The bright, bold taste of ripe tomatoes intensifies a few times over when the tomatoes are halved and dehydrated. Choose loose-packed sun-dried tomatoes over oil-packed, since the quality of the oil can vary and dull flavor. Besides throwing them into pasta dishes or frittatas, try pureeing them with goat cheese for a breakfast spread, chopping and folding them into corn muffins, or baking them in a meat loaf.
Made by fermenting soybeans with wheat and salt, soy sauce gives depth and a salty tang to fried rice. But it can also liven up more surprising foods. Think avocado (drizzle it on slices in place of lime and salt), cocktail sauce (stir in a few teaspoons before serving with shrimp), and spaghetti (toss it with the noodles and butter for a quick late-night snack). And good news: If you’re concerned about salt intake, the low-sodium versions are just as delicious.
Consider this rich, pungent paste a supercharged Asian mayo. Miso is made from steamed soybeans that have been fermented with rice, barley, or rye. White miso—the most common variety (and easy to find in the international aisle of major supermarkets or in health-food stores)—adds nutty undertones to whatever it touches. Blend a spoonful into a creamy carrot soup, or mix it with yogurt and dollop it onto salmon burgers or roasted vegetables. Just bear in mind: Because it’s so concentrated, a little goes a long way. And since extended cooking can kill its flavor, add it toward the end of a recipe.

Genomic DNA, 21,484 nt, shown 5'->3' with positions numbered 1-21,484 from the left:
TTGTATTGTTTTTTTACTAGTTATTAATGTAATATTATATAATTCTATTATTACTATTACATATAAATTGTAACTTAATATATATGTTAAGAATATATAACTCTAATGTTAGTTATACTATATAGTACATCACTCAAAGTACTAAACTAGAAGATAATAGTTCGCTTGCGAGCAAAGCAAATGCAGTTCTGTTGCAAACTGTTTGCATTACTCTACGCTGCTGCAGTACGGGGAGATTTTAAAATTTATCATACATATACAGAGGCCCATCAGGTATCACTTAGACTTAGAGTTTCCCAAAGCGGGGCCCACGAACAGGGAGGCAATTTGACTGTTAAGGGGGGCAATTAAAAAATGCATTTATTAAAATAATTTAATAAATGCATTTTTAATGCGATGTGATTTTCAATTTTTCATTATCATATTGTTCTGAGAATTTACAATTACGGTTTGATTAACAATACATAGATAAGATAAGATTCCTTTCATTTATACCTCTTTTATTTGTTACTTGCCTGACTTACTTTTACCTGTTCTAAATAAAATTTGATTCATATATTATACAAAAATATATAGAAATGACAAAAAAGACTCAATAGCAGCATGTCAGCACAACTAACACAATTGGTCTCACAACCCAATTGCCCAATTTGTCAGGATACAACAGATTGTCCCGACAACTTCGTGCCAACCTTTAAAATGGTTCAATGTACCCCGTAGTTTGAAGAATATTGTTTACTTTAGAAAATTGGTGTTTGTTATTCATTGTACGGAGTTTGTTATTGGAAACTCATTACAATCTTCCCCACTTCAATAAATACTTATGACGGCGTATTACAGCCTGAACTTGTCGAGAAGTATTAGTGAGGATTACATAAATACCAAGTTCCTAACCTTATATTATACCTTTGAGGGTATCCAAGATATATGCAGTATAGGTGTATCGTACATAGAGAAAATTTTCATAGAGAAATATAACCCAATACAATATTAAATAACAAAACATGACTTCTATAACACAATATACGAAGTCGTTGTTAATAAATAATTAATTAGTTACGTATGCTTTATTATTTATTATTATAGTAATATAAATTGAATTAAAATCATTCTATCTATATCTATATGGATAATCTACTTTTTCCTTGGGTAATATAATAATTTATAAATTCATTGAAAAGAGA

If you think they’re fishy (literally and figuratively), it’s time to reconsider. Anchovies are the secret ingredient in a number of restaurant dishes, from classic Caesar salad to bagna cauda (a traditional warm Italian dip for raw vegetables). At home, just a teaspoon of chopped anchovies will give a pleasantly briny kick to bruschetta. Or puree some with canned whole tomatoes for an instant, pre-seasoned pizza sauce. Feeling more adventurous? Sauté whole anchovies with garlic and bell pepper and serve over steak. Shopping tip: Choose anchovies packed in olive oil or salt (soak the salted variety in cool water for 20 minutes before using). Skip those packed in vegetable oil, which can vary in quality.
These meaty mushrooms, which are easy to keep on hand when dried, add a slightly smoky flavor and satisfying bulk to all kinds of meals. Rehydrate the mushrooms in boiling water (soak for 30 minutes, then strain) and you’ve got two inspired ingredients—the mushrooms and their fragrant broth. Sauté the mushrooms with leeks and peas to spoon over soft polenta, and use the broth as the base for mushroom-barley soup. Want the ultimate savory brunch dish? Create a decadent strata by combining rehydrated shiitakes with cubed bread, eggs, cream, and grated fontina. Find shiitake mushrooms in the international aisle of major supermarkets and in Asian markets.
Aging brings out the warm and sometimes fruity flavor of this Italian stalwart—hence the renown of the Parmigiano-Reggiano variety, which is aged a minimum of two years before it’s sold. But even young domestic Parmesan can add an earthy dimension to a variety of foods. Pasta is only the beginning. Also try it grated over steamed green beans, shaved over a plate of prosciutto and melon, or sprinkled on buttered popcorn. Even the leftover rind has a role to play: Toss a piece in a simmering ragù.